This week’s selection is “Tinkercard for Dummies” by Shaun C. Bryant.
If you’re new to 3D printing, you are more than likely to come across something called “Tinkercad”. It’s a web-based 3D modeling tool that is very often the first experience many have in developing their own 3D models.
There are two reasons for the popularity of Tinkercad. First, it’s very easy to learn, yet also somewhat powerful. Secondly, it’s entirely free to use! Autodesk, the owners of Tinkercad, have decided to continue offering it to the public at no charge for the foreseeable future. They may see Tinkercad as a means to on-board newcomers into the 3D world, where they may eventually end up on one of their more powerful paid 3D tools, like Autodesk Fusion 360.
New 3D printer operators typically go through the following sequence:
- Printing the sample files provided with their new 3D printer
- Downloading existing 3D models made by others for printing from online repositories like Thingiverse
- Deciding to make their own 3D models and using Tinkercad
I can’t tell you how many people I’ve come across that use Tinkercad. It’s an extremely popular tool that is sufficiently powerful that I actually know managers that use it on a daily basis for their mid-sized businesses.
This book will accompany you on your Tinkercad journey, from a start at position zero all the way to producing your own 3D printable models.
It begins with a discussion of setting up Tinkercad. You’ll need an online account to proceed, and an understanding of their relatively simple 3D interface. I say “relatively” as compared to Fusion 360, for example; many folks new to 3D may find a 3D interface a bit baffling at first.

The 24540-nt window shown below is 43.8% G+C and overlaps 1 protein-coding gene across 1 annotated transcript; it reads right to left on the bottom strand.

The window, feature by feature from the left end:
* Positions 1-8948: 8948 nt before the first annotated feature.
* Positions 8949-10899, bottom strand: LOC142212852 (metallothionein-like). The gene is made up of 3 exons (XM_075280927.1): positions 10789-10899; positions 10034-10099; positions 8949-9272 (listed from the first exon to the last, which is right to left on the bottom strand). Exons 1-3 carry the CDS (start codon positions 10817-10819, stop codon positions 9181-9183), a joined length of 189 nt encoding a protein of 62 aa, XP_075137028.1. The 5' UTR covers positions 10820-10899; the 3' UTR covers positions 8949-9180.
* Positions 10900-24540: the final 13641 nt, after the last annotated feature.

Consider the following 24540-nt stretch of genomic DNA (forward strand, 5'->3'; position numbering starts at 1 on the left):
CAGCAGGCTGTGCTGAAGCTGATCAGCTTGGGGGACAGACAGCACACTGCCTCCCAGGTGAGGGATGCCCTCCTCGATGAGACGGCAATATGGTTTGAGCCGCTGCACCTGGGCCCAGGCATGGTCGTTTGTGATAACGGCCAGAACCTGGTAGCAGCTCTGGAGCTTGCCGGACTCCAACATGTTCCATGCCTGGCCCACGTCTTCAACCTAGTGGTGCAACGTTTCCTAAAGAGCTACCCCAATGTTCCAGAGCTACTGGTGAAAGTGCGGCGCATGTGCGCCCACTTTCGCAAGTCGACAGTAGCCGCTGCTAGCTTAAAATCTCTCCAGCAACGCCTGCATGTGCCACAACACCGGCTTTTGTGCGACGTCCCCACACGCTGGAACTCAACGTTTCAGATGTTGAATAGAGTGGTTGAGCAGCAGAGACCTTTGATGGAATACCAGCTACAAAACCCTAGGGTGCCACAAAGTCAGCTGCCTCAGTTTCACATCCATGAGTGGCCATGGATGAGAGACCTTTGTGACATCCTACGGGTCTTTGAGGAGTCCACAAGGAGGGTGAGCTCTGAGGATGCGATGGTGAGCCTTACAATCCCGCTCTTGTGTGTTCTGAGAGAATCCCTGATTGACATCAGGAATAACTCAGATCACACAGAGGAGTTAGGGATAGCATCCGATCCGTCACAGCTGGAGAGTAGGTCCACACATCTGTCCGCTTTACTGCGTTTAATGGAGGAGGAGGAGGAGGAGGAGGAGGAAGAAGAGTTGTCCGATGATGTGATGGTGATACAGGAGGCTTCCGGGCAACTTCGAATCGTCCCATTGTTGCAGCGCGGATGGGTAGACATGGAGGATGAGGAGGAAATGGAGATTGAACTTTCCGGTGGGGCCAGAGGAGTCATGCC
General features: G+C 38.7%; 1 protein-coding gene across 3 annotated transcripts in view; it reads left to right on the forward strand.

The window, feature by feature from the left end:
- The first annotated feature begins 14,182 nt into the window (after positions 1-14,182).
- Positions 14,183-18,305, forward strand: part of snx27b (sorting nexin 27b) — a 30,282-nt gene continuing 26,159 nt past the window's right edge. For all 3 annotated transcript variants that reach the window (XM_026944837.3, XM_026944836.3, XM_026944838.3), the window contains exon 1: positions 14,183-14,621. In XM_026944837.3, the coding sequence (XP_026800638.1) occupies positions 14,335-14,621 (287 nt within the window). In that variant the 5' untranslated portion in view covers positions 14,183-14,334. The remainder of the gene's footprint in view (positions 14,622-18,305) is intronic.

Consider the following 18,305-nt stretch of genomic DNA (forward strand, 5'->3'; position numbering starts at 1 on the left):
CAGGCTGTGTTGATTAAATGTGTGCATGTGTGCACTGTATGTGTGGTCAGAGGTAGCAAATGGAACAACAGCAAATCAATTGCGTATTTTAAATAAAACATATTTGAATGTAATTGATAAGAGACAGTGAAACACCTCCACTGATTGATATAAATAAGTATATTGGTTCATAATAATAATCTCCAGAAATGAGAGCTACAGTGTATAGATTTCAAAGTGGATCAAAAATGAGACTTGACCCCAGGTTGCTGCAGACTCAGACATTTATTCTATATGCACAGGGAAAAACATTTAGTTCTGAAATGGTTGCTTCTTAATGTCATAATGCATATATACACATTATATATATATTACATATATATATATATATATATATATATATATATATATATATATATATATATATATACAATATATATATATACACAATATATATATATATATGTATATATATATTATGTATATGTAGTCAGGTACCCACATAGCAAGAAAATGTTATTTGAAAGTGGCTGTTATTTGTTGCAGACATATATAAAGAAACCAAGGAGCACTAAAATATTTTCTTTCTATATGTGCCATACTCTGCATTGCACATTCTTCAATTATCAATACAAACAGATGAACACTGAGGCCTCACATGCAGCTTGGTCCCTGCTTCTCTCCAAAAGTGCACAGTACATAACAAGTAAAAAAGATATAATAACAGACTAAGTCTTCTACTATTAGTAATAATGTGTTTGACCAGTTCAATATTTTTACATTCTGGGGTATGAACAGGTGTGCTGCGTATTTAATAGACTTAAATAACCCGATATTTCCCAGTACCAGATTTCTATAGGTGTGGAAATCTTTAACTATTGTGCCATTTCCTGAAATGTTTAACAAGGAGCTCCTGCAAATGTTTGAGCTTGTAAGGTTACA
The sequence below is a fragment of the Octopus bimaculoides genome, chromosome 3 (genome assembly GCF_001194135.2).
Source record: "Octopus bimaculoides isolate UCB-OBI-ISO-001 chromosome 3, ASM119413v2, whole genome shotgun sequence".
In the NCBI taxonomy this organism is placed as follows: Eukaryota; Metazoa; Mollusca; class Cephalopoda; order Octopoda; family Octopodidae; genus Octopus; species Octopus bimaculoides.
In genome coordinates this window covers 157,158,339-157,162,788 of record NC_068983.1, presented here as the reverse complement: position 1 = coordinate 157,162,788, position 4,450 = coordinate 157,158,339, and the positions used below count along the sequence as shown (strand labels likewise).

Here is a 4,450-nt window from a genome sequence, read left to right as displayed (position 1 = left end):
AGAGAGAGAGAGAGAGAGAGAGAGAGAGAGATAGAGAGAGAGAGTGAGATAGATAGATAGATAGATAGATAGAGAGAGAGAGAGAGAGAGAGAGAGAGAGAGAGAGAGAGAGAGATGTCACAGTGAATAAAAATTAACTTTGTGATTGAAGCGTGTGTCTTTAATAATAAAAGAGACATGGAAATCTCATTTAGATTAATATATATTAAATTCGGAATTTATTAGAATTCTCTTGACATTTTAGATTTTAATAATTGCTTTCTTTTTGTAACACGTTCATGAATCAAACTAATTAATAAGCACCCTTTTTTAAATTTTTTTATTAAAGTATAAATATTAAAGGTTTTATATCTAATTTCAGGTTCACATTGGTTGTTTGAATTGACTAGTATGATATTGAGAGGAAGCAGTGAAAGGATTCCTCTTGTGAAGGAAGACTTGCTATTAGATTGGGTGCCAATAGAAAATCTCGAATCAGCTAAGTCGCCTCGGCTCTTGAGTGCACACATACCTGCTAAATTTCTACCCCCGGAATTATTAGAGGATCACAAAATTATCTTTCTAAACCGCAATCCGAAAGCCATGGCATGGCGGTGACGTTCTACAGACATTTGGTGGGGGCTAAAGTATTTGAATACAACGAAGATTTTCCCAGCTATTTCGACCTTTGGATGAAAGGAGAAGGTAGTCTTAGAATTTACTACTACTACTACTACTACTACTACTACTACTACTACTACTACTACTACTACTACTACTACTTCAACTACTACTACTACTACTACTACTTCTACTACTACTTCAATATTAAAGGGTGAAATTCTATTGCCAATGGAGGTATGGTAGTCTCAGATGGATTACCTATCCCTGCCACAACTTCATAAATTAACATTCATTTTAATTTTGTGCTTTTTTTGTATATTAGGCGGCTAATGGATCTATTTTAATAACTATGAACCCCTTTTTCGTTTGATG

Bryant reviews the tools offered in Tinkercad, and then proceeds to show how they can be used to create printable 3D models. One of the first examples is a personalized nameplate, which can be printed and used. While simple, it does serve as an excellent path into Tinkercad and its tools.
A more complex project described is designing a “skyscraper”, complete with multiple floors, a roof and more.
What about 3D printing? Bryant reviews the workflow necessary to proceed from the design phase in Tinkercad to the 3D printing stage. This requires exporting the 3D model in specific formats accepted by your 3D printer.
Finally, Bryant explores several commonly used 3D printing materials and how they can be used to build objects. He also reviews “ten great 3D printers”, but in the fast-moving world of 3D printing, these recommendations are pretty much out of date at this point, a couple of years after publication.
Nevertheless, the Tinkercad sections are of most interest here, and they are still quite valid for learning this amazing online tool.
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